What do you get when you cross a Cold War era TV series with a modern Superman, Lone Ranger, female cyborg, and beloved British director?
You get: “The Man from U.N.C.L.E.,” the newest Guy Ritchie film starring Henry Cavill, Armie Hammer, and Alicia Vikander. Based on the popular 1960s spy series of the same name, “The Man from U.N.C.L.E.” is another film in the long line of Hollywood reboots. Fortunately, this film feels fresh despite its stale roots and brings a great level of fun to the saturated market of spy films.
U.N.C.L.E., which stands for, United Network Command for Law and Enforcement, commingled American bad boy CIA agent Napoleon Solo (Cavill) with motherland loving KGB operative Illya Kuryakin (Hammer) in what turns out to be as much of a buddy comedy as it does a spy-action film. Though the film has plenty of nods toward beloved Bond films, which is not surprising since Ian Fleming is said to have contributed to the conception of the 60s series, U.N.C.L.E. takes itself less seriously, likening it more to a “Bad Boys” or “Rush Hour.”
Cinematics (Plot, Acting, Cinematography, etc.) – 4
If you are a fan of the cinematic flavor of any other Guy Ritchie film, such as “Snatch”, “Lock Stock and Two Smoking Barrels”, and “Sherlock Holmes”, then “The Man from U.N.C.L.E.” will certainly suit your silver screen palate. Ritchie holds true to his fast-paced style that has come to thrive with the average ADHD American mind of today. He uses the camera to deliberately give us a campy 1960s TV feel with his cut scenes, montages, and quick facial close-ups. In fact, two of the scenes in the movie that are the most fun and get the biggest audience laughs are done solely by making full use of the juxtaposed foreground/background shot.
This is a style that has continued to divide Ritchie fans into factions. The former being fans of his early British work and the latter knowing him for making the more recent ephemeral “Holmes” films that rely a little too heavily on this style. Regardless of which side you take, any viewer is unable to deny that what Ritchie creates is a realistic replica of the tawdry Cold War era spy flick that holds true to its roots while continuing to entertain the modern moviegoer.
Entertainment Value – 4
“The Man from UNCLE” certainly excels in the entertainment category. Viewers are treated less by the quality of acting and screenwriting and more from the action and pacing. We are introduced to the film’s main characters quite early using a unique chase scene, and though the character development seems forced, we remain eager to see how they will play off of each other throughout the film.
Henry Cavill stars as the lead American spy, Napolean Solo. He continues to carry the American accent well, but plays a flat superficial version of a James Bond. In fact, the best comparison is probably to FX’s Sterling Mallory Archer. Like any gifted spy he drinks, womanizes, and in this case, he tends to worry more about fashion sense than saving the world. To Cavill’s credit this seemed to occur less from his acting ability and more from the way the character was written for him.
On the other hand, Armie Hammer, who struggles a bit with the Russian accent, brings a surprising depth to Illya Kuryakin. Hammer, who was considered for “The Man of Steel” role that was won by Cavill, as well as the Batman role that was won out by Affleck, has struggled with previous casting, but shines through bringing likability to the Russian spy struggling with his temper and a bit of psychosis.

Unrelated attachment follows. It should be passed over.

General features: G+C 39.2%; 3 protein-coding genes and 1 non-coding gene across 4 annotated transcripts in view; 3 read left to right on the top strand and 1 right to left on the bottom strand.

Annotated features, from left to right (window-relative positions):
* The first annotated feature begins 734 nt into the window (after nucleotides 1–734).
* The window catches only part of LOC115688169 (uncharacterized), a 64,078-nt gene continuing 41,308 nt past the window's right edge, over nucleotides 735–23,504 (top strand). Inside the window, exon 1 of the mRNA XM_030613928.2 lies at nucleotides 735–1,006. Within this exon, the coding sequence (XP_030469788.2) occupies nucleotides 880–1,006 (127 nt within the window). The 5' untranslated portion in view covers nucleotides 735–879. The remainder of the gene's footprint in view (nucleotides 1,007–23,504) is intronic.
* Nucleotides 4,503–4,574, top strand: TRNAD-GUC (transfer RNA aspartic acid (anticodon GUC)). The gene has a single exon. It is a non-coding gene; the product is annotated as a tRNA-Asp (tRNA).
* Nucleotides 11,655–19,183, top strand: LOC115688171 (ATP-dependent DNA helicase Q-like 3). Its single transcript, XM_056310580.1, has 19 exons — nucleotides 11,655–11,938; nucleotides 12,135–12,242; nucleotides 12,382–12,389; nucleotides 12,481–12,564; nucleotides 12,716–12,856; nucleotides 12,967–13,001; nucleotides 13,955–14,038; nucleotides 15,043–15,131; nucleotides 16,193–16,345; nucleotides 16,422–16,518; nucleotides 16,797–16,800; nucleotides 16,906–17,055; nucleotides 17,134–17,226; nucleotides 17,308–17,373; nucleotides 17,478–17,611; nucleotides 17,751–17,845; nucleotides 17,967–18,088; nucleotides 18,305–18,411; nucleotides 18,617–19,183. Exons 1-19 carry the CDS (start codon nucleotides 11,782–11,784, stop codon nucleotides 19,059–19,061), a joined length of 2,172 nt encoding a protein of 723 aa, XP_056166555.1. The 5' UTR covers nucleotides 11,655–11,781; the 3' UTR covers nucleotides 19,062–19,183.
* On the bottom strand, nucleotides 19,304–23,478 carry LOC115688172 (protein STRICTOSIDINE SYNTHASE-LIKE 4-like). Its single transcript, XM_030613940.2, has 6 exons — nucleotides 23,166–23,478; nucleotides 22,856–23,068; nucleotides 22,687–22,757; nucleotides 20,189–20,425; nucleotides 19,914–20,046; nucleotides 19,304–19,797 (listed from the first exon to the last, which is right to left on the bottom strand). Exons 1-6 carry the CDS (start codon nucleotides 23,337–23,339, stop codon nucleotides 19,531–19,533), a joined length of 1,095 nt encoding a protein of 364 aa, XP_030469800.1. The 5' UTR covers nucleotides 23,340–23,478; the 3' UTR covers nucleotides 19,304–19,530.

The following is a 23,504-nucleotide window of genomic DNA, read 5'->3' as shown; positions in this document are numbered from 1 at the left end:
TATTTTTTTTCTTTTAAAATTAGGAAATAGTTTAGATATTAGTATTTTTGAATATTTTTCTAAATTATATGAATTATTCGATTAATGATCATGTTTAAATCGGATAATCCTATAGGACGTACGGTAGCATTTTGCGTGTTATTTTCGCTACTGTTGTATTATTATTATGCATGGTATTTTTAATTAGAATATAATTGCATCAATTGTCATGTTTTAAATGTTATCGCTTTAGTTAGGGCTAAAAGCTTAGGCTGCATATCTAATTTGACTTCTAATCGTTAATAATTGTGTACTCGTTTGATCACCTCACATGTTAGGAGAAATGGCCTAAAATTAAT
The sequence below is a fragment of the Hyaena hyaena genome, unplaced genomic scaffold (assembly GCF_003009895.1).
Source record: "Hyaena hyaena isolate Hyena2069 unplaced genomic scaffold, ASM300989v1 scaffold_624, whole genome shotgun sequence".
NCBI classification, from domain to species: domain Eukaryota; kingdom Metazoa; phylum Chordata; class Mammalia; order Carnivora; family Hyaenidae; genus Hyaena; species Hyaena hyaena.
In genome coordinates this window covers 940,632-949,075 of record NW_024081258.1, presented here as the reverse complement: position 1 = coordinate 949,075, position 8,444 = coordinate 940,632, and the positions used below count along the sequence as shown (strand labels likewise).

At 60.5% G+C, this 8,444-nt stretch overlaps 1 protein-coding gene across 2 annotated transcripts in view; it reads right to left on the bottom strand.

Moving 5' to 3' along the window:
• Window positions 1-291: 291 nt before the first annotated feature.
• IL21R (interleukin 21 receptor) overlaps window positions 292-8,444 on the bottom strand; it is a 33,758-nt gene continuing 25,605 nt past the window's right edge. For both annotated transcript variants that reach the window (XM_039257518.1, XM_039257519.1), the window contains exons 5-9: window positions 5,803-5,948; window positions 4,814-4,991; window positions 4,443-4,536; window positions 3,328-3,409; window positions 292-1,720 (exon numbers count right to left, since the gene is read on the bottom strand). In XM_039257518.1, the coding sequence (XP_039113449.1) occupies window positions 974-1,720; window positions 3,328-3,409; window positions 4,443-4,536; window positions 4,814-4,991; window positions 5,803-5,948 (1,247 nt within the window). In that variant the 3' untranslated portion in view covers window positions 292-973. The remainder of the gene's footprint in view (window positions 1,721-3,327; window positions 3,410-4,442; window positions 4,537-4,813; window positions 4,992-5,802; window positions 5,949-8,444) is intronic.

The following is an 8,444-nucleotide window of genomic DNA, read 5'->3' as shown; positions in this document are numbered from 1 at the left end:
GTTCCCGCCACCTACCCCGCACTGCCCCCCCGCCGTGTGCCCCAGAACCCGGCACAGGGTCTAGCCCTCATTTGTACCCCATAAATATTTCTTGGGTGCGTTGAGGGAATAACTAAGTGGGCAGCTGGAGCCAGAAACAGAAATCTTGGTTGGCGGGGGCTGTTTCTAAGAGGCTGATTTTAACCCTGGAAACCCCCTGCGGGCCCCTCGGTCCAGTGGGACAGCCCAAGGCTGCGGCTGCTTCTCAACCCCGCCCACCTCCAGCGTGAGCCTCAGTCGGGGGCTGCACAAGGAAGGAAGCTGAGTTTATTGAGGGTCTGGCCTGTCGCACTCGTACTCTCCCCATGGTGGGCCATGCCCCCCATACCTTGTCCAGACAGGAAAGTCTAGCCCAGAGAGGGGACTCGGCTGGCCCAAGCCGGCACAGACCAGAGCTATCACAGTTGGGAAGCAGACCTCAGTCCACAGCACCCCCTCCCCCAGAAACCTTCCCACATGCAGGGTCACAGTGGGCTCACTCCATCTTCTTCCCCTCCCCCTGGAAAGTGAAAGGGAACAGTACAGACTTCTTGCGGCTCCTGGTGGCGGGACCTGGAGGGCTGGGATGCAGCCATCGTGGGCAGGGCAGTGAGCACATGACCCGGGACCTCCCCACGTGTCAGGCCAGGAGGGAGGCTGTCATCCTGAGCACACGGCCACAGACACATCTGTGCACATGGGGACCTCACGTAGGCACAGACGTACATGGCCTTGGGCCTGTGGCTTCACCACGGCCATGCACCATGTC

The biggest acting highlight comes in the form of Alicia Vikander, best known for “Ex-Machina,” as Gaby. Like her costars she has clichéd dialogue laden with double entendres, but when she is not in a scene, her combination of cute and charismatic, keeps us wishing she were.
“The Man from U.N.C.L.E.” TV series found success in the 1960s because it integrated characters from opposite sides of the Cold War. This film, 50+ years later, must contend with the years of reused buddy comedy/action concept but nonetheless it succeeds in entertaining using this same formula.
Rewatchability – 3
This film fits nicely into the rewatchability category. Any setting that is divided by the Berlin Wall will continue to draw interest from viewers. This is by no means a classic film, but it deals with classic issues presented in a common way that are appealing to watch casually. The film is fun enough that if your friends scroll through it on Netflix you will not object to their playing it even if it’s your second time through, but it is cut from a common enough comedy/action cloth that it is not enough to have you running off to buy the DVD or lining up again at the theater.
- Entertainment Value
“The Man from U.N.C.L.E.” is a fun summer flick. Immediately after viewing I was annoyed by the obnoxious musical score, forced character development, and cliché plot, but as the dust settled and I compared it to many of the other movie options out there, I came to the conclusion that U.N.C.L.E. is not that bad of an acronym and not that bad of a movie either. It is worth seeing just for the combination of the pretty faces dancing through a choppy Guy Ritchie tango. The inevitable sequels however, might be a dance I have to sit out.